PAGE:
• by MBraynard (653724)
              there are possible reasons that the Borg cubes are manned primarily with males

              They tried all female borg ship but when they all got on the same cycle, the ship's plumbing got royally fucked up and the ship exploded.

        • by Nazlfrag (1035012)
          There was also a borg female child (or two?) in Voyager IIRC.
      • by Gulthek (12570)
        Ants aren't hives with little individuality!
    • by VJ42 (860241) *

      The Borg... are {nothing] like the Daleks.
      sure they are, both have a their own catchphrases. Either 2exterminate" or "resistance is futile etc." respectively. ;p
    • by MBraynard (653724)
      Hah! They look like C3PO on riods. Do they talk like homosexuals, too?

      These guys should have taken a look at what a real scary robot looks like. [bitsofnews.com]

  • by hansamurai (907719) <hansamurai@gmail.com> on Wednesday September 05, 2007 @02:20PM (#20483787) Homepage Journal
    Start with a Bang - It's vital to hook the audience almost immediately.

    Okay, I hate to tout my game review site, but this is exactly the thing I've been focusing on lately. Every week, I've been playing the first hour of different games from different genres and judging them entirely on this notion. I whole-heartedly agree that the first few moments of a TV show (Battlestar Galactica or even comedies with cold opens - like The Office - have been pulling this off pretty well lately) and the first few minutes to the first hour of a video game is crucial to capturing your audience's attention while developing the foundation for the rest of the experience. I've reviewed games with really good first hours like God of War 2 and Indigo Prophecy and games with really awful first hours.

    Some of the best first hours of video games that I've played throw you right into a boss encounter: Castlevania: Symphony of the Night, and Beyond Good and Evil come to mind immediately. This is almost as good as you can get when trying to start your game off with a bang.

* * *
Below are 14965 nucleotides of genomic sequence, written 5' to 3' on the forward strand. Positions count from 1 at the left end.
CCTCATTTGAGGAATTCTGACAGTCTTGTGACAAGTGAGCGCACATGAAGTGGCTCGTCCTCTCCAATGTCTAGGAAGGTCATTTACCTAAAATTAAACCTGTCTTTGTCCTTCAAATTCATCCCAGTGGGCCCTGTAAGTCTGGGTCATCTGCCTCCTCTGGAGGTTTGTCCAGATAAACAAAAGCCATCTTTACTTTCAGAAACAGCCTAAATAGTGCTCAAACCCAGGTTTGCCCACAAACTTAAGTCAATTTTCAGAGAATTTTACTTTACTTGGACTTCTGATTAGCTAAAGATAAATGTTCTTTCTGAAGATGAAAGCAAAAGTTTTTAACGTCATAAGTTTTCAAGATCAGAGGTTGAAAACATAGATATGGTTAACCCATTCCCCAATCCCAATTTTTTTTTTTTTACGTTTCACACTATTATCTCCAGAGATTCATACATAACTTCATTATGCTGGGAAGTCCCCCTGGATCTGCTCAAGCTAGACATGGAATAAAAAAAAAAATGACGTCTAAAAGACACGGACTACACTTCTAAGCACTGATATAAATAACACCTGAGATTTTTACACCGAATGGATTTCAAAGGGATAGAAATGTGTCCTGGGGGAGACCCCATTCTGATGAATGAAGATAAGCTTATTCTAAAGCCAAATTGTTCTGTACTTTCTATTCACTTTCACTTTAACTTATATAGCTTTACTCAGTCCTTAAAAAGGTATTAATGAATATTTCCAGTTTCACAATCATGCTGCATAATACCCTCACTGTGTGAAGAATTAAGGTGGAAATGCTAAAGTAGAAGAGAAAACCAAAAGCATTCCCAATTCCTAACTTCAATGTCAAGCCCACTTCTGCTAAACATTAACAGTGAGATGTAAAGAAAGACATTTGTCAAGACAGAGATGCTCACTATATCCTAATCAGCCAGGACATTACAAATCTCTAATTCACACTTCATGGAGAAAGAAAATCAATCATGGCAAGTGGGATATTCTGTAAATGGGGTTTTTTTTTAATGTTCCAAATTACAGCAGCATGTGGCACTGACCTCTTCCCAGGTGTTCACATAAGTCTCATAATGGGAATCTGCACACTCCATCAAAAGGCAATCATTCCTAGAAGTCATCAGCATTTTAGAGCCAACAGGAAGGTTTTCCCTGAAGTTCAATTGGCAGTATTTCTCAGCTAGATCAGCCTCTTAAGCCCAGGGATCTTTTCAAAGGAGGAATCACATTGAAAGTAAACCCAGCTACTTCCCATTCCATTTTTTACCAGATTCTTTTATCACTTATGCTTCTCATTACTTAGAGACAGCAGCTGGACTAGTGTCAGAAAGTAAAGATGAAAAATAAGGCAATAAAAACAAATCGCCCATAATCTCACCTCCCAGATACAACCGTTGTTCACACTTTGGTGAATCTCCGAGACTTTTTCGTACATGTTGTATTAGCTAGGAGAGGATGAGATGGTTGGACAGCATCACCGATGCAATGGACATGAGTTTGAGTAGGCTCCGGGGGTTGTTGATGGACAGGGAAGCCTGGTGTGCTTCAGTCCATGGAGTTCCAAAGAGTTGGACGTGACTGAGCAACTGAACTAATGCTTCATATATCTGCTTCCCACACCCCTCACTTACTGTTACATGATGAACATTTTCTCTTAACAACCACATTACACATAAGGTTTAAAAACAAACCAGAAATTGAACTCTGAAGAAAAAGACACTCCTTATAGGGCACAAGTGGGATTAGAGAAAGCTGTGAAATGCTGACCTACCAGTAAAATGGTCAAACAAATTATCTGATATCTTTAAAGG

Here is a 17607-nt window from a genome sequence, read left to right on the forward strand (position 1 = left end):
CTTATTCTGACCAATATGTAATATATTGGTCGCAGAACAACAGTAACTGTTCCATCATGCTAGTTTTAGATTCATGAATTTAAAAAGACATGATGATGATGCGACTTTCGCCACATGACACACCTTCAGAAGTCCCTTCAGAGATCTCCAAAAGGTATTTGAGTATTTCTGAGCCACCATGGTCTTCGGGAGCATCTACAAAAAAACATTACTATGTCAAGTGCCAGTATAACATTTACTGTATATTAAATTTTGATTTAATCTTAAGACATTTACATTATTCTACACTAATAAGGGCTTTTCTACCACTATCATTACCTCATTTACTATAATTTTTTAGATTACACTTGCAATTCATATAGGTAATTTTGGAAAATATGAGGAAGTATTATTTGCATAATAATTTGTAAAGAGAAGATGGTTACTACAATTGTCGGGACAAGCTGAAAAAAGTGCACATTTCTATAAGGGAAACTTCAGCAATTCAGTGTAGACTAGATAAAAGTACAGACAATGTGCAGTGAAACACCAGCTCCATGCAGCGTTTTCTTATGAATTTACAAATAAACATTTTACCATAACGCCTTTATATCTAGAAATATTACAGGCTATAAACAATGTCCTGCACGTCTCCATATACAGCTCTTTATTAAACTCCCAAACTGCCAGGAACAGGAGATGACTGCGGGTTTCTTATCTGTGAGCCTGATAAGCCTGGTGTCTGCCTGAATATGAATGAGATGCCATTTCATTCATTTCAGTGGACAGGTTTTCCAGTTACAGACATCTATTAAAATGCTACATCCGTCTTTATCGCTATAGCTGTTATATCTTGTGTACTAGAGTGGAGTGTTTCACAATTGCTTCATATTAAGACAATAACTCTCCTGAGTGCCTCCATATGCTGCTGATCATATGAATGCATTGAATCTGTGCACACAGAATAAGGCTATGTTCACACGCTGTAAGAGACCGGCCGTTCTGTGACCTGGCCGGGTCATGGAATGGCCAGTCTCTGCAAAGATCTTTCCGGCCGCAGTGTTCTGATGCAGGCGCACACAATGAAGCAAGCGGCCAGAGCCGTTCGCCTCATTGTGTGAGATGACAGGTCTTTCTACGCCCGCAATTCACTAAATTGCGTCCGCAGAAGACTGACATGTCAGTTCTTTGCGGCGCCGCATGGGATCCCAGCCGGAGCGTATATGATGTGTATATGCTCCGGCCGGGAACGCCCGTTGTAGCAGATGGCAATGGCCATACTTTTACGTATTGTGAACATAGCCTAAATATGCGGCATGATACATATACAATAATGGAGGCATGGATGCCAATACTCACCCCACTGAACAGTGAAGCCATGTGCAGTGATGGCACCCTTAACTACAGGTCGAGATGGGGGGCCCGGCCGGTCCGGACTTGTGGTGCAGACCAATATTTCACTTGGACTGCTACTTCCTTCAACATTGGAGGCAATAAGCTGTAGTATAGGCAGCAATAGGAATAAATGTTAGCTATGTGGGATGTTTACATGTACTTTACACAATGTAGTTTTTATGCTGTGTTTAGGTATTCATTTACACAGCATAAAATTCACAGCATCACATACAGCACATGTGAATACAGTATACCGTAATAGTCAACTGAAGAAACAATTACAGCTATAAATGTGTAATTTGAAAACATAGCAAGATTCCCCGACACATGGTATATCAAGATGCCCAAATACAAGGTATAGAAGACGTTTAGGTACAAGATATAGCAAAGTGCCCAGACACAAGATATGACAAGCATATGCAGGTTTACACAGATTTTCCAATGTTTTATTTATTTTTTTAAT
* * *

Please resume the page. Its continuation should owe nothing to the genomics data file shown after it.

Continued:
http://thefirsthour.blogspot.com/ [blogspot.com]

    There you go if you're interested.
    • Battlestar Galactica or even comedies with cold opens - like The Office - have been pulling this off pretty well lately)

      As long as they're not framing the story. Nothing is more annoying to a viewer than overusing framed openings. Star Trek Enterprise did it all the time, which was REALLY annoying. The last season of SG-1 was going that way too. Now BSG is trying to horn in on the action by also forcing "drama" with framed stories.

      Note to writers: If you can't build up the suspense by letting the story unfo

      • Could you explain more what you mean by "framing the story" in the opening? I have a vague sense of what you're trying to say but not enough to fully understand.
        • by AKAImBatman (238306) <akaimbatman&gmail,com> on Wednesday September 05, 2007 @03:29PM (#20485315) Homepage Journal
          Specifically, I'm referring to the practice of showing the most dramatic scene of the story during the teaser, then jumping back to the start of the story once the show begins. You then have to plod through the story to reach that dramatic moment again.

          This technique makes a lot of sense in some stories. Especially stories that maintain a sense of intrigue by slowly revealing past events through flashbacks. But as of late, it's been abused to no end. Did SG-1 really need to open with the Stargate being zapped away? Did the Enterprise episode "Singularity" really need to open with everyone unconscious?

          If the writers can't open the story without framing it up front, then their story probably isn't that interesting. Or at the very least, they're telling it wrong. (ex. Ent. Ep. "Similitude" was very similar to the Voyager episode "Demon". Yet "Demon" did not need to be framed in order to keep the viewer in suspense about the crew members having duplicates.)